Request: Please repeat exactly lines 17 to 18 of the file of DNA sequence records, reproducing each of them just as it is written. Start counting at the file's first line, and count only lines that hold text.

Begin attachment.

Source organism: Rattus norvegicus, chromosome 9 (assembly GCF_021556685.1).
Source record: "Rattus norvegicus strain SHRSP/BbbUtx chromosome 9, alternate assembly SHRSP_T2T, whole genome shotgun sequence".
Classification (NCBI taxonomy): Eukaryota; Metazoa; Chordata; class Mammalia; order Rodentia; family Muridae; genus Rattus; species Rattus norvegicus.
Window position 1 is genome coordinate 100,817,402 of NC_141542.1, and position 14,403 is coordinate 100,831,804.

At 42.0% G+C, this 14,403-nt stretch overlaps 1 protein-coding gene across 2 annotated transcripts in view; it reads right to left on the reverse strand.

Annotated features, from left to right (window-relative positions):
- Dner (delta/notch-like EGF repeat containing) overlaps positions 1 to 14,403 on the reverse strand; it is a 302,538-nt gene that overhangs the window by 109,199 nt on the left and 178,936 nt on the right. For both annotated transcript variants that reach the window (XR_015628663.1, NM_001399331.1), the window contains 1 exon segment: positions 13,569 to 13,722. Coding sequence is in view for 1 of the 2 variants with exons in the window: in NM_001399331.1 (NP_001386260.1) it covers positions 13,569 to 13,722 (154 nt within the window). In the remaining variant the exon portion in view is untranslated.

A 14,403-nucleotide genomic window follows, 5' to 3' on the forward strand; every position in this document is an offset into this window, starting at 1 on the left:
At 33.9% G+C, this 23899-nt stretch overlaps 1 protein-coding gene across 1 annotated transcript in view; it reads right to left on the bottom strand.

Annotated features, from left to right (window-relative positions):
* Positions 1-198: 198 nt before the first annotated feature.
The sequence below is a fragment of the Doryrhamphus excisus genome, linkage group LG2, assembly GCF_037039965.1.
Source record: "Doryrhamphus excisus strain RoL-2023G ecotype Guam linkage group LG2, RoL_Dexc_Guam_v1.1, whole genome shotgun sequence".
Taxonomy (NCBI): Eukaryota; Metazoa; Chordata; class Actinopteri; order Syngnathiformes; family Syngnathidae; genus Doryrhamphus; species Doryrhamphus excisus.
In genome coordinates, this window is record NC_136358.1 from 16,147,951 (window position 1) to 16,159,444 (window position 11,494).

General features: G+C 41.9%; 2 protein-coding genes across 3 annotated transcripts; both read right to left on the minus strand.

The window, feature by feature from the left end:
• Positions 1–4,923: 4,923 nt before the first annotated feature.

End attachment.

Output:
The window, feature by feature from the left end:
• Positions 1–4,923: 4,923 nt before the first annotated feature.